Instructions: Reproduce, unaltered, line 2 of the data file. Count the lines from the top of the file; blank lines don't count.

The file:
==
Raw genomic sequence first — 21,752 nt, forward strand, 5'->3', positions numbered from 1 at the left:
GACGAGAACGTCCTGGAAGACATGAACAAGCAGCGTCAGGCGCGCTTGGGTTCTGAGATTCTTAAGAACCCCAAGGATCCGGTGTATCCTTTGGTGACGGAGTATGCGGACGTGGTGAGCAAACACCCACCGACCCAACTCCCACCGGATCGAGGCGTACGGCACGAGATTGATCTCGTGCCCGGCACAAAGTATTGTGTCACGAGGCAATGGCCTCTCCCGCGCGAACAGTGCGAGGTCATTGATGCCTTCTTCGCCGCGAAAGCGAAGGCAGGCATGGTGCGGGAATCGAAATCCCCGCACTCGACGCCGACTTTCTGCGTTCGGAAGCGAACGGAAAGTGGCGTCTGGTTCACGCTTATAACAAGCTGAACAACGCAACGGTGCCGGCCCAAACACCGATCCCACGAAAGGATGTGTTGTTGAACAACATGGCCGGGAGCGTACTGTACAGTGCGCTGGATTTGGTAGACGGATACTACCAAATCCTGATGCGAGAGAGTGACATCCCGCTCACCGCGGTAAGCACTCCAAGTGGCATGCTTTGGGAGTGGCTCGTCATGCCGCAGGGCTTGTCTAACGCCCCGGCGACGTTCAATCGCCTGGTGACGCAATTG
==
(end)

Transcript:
GACGAGAACGTCCTGGAAGACATGAACAAGCAGCGTCAGGCGCGCTTGGGTTCTGAGATTCTTAAGAACCCCAAGGATCCGGTGTATCCTTTGGTGACGGAGTATGCGGACGTGGTGAGCAAACACCCACCGACCCAACTCCCACCGGATCGAGGCGTACGGCACGAGATTGATCTCGTGCCCGGCACAAAGTATTGTGTCACGAGGCAATGGCCTCTCCCGCGCGAACAGTGCGAGGTCATTGATGCCTTCTTCGCCGCGAAAGCGAAGGCAGGCATGGTGCGGGAATCGAAATCCCCGCACTCGACGCCGACTTTCTGCGTTCGGAAGCGAACGGAAAGTGGCGTCTGGTTCACGCTTATAACAAGCTGAACAACGCAACGGTGCCGGCCCAAACACCGATCCCACGAAAGGATGTGTTGTTGAACAACATGGCCGGGAGCGTACTGTACAGTGCGCTGGATTTGGTAGACGGATACTACCAAATCCTGATGCGAGAGAGTGACATCCCGCTCACCGCGGTAAGCACTCCAAGTGGCATGCTTTGGGAGTGGCTCGTCATGCCGCAGGGCTTGTCTAACGCCCCGGCGACGTTCAATCGCCTGGTGACGCAATTG